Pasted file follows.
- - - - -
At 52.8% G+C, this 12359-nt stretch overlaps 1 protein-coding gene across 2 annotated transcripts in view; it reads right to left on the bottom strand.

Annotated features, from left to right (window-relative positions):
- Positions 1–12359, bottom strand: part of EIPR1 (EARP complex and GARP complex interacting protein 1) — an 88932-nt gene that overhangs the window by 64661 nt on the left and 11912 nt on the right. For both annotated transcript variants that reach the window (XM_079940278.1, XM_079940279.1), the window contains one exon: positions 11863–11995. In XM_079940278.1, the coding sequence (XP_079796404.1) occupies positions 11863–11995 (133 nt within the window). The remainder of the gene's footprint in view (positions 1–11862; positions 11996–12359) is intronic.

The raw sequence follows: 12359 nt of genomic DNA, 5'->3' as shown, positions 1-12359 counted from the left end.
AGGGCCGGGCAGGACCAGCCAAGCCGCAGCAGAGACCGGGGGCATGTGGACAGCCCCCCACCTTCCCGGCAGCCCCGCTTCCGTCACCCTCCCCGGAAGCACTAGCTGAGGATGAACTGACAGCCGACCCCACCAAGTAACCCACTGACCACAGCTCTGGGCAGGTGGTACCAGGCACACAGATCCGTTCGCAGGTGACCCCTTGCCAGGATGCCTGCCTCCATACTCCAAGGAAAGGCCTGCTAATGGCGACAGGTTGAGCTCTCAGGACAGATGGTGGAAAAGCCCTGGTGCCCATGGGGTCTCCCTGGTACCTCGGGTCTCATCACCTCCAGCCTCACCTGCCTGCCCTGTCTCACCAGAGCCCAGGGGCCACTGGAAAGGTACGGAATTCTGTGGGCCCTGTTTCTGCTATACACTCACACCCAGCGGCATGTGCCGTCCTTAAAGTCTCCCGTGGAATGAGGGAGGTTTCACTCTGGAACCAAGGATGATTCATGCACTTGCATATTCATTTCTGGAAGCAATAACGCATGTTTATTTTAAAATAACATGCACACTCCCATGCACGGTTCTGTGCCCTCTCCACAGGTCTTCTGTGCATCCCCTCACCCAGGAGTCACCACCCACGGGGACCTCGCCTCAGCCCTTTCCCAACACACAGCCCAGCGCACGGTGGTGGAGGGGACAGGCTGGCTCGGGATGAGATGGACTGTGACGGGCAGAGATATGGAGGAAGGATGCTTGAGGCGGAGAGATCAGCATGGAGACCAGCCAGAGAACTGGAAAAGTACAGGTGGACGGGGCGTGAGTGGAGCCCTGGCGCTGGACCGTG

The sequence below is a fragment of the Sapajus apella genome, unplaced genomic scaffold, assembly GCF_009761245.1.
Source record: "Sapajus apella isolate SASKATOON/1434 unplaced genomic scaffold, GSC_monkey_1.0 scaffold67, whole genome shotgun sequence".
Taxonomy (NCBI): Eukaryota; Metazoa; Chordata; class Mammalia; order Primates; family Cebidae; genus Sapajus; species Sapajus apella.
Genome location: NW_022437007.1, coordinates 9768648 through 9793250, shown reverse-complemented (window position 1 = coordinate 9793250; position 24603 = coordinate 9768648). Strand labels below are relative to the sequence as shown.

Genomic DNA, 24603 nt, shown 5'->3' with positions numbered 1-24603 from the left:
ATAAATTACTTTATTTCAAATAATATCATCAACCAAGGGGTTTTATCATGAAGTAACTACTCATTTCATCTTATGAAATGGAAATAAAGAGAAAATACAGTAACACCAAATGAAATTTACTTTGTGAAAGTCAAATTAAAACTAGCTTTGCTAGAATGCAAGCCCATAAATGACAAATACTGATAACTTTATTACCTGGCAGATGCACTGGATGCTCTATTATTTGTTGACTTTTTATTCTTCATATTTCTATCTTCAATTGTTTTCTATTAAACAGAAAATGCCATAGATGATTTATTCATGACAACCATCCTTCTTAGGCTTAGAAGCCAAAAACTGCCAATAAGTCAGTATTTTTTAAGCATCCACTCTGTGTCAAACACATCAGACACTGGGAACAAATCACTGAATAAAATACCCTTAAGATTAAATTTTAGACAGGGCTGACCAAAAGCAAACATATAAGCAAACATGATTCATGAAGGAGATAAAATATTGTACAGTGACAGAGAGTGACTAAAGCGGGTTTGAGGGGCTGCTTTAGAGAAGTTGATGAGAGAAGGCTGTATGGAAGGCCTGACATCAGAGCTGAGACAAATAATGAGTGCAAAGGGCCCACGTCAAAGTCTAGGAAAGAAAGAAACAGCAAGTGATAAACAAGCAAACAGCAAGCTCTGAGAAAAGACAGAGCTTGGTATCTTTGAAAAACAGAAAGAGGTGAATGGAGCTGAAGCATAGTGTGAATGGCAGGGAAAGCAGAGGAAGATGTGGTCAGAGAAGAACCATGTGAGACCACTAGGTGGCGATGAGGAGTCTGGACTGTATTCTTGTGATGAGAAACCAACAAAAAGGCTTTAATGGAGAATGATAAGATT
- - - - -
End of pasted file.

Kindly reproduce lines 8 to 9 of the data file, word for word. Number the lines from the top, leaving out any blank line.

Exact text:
Taxonomy (NCBI): Eukaryota; Metazoa; Chordata; class Mammalia; order Primates; family Cebidae; genus Sapajus; species Sapajus apella.
Genome location: NW_022437007.1, coordinates 9768648 through 9793250, shown reverse-complemented (window position 1 = coordinate 9793250; position 24603 = coordinate 9768648). Strand labels below are relative to the sequence as shown.